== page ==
Finance Minister Pranab Mukherjee on Wednesday maintained that it was the ‘carefully-designed' stimulus packages put together by the government in the wake of the global meltdown that led to a remarkable turnaround and the Indian economy may now witness a growth of 7.5 per cent this fiscal and over 8 per cent in 2010-11.
Inaugurating a three-day international seminar on transfer pricing issues jointly organised by the Central Board of Direct Taxes (CBDT) and the Organisation for Economic Cooperation and Development (OECD) here, Mr. Mukherjee said: “During 2008-09, there has been a dip in the growth rate of GDP [gross domestic product] from an average of over 9 per cent in the previous three fiscal years to 6.7 per cent. In the face of these difficulties and in the midst of the economy's slowdown, the Government put together a carefully-designed stimulus packages. This enabled us to weather the crisis better than many other countries.”
Mr. Mukherjee pointed out that if the Index of Industrial Production (IIP) figures for December 2009 were any indication, “we may end 2009-10 with a growth rate of 7.5 per cent and next year growth at over 8 per cent.”
The globalisation of the Indian economy with the rest of the world, Mr. Mukherjee said, had created an opportunity as well as challenges. While the opportunity was in terms of a global market for movements of capital, goods, services and human resources, the challenges it offered were in terms of sophisticated tax planning tools for avoiding tax liabilities. “The advent of e-commerce, the global structure of enterprises and the dramatic expansion of trade and investment by multinational enterprises in recent years confirms absolute importance of transfer pricing in terms of tax revenue at stake,” he said.
In this regard, Mr. Mukherjee expressed concerns over tax havens and noted that financial manipulations in these areas affected tax collections and could also be detrimental to security interests. “The opaque system of exchange of information in these tax havens and their non-compliant behaviour are matter of concern not only for revenue base but also linked to financing of activities which are detrimental to the national security interests,” he said.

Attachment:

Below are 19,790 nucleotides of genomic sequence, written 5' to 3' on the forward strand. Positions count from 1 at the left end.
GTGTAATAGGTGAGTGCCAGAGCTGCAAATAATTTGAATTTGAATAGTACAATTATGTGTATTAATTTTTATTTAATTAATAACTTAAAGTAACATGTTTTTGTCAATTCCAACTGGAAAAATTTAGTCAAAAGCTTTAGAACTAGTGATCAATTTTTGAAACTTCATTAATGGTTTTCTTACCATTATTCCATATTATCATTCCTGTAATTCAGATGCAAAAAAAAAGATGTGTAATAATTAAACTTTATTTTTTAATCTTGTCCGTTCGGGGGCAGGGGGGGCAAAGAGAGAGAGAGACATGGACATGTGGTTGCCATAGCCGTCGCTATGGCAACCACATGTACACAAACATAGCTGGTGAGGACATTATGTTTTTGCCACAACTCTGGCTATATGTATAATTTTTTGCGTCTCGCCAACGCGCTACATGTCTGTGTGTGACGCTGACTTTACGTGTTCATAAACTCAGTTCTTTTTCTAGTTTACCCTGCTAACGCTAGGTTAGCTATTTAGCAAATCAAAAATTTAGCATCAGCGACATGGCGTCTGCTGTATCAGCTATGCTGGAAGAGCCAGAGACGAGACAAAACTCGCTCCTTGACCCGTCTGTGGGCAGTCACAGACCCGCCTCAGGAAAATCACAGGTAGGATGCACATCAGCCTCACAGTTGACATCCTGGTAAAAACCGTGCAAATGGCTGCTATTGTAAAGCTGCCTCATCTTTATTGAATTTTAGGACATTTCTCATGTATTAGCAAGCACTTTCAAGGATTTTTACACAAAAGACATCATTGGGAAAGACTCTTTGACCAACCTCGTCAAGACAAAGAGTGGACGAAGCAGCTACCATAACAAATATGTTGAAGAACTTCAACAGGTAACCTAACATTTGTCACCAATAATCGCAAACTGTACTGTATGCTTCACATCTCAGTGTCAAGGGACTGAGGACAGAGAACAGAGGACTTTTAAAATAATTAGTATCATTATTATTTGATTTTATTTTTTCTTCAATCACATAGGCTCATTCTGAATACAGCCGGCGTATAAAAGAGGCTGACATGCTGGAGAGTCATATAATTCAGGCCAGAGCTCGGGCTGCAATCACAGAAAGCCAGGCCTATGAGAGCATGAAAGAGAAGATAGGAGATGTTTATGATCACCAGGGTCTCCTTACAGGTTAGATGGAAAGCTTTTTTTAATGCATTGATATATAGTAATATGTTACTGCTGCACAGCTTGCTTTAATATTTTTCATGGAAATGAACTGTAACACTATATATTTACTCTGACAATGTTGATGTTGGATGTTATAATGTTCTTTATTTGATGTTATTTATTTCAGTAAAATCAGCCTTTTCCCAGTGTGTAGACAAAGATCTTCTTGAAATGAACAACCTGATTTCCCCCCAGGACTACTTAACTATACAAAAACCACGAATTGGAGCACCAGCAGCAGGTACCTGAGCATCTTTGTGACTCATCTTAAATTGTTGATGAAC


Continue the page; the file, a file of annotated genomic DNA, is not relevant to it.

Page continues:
Even as India is in the process of revisiting its tax treaties with a number of countries, including tax havens which have secrecy of laws on taxes coupled with very low or zero tax rates, the Finance Minister also pointed to the role of these tax havens and blamed them for enhancing the adverse impact of the global financial crisis. “It is widely believed that the tax havens and low tax jurisdictions were important actors in the crisis,” he said.
Mr. Mukherjee also noted that while agreements on transparency in tax matters were resisted earlier on the pretext of secrecy, a consensus seemed to be evolving at the global level that tax havens need to adhere to the established norms floated by the Global Forum set up by G-20 group of nations to bring about transparency in exchange of information among countries on taxation issues. “The global pressure seems to be working and many tax havens and low tax jurisdictions have already signed and many have proposed to sign exchange of information agreements for transparency in cross-border agreements,” he said.
The Finance Minister stressed that it would be in the mutual interest of all countries to maintain a healthy global fiscal system which is self sustainable and all important actors including the tax havens comply with established norms of transparency and fiscal discipline.